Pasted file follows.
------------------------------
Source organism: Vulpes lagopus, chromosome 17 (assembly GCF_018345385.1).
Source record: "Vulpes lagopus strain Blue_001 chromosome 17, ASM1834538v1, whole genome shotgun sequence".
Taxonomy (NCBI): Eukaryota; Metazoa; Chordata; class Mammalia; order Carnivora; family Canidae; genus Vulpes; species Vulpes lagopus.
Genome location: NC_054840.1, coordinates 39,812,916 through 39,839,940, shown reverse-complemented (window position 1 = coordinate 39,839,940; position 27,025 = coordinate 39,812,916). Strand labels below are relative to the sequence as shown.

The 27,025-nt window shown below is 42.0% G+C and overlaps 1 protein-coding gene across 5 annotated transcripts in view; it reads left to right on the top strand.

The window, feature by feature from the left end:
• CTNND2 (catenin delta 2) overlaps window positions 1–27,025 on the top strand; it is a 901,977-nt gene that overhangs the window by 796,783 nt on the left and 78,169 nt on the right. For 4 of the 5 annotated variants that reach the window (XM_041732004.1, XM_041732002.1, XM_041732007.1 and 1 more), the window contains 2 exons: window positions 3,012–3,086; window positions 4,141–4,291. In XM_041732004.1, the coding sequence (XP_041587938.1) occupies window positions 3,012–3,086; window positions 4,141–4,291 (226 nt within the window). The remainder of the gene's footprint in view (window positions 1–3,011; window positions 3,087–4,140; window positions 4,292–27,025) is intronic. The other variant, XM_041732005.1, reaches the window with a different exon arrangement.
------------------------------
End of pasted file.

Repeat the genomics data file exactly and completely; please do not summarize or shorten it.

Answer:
Source organism: Vulpes lagopus, chromosome 17 (assembly GCF_018345385.1).
Source record: "Vulpes lagopus strain Blue_001 chromosome 17, ASM1834538v1, whole genome shotgun sequence".
Taxonomy (NCBI): Eukaryota; Metazoa; Chordata; class Mammalia; order Carnivora; family Canidae; genus Vulpes; species Vulpes lagopus.
Genome location: NC_054840.1, coordinates 39,812,916 through 39,839,940, shown reverse-complemented (window position 1 = coordinate 39,839,940; position 27,025 = coordinate 39,812,916). Strand labels below are relative to the sequence as shown.

The 27,025-nt window shown below is 42.0% G+C and overlaps 1 protein-coding gene across 5 annotated transcripts in view; it reads left to right on the top strand.

The window, feature by feature from the left end:
• CTNND2 (catenin delta 2) overlaps window positions 1–27,025 on the top strand; it is a 901,977-nt gene that overhangs the window by 796,783 nt on the left and 78,169 nt on the right. For 4 of the 5 annotated variants that reach the window (XM_041732004.1, XM_041732002.1, XM_041732007.1 and 1 more), the window contains 2 exons: window positions 3,012–3,086; window positions 4,141–4,291. In XM_041732004.1, the coding sequence (XP_041587938.1) occupies window positions 3,012–3,086; window positions 4,141–4,291 (226 nt within the window). The remainder of the gene's footprint in view (window positions 1–3,011; window positions 3,087–4,140; window positions 4,292–27,025) is intronic. The other variant, XM_041732005.1, reaches the window with a different exon arrangement.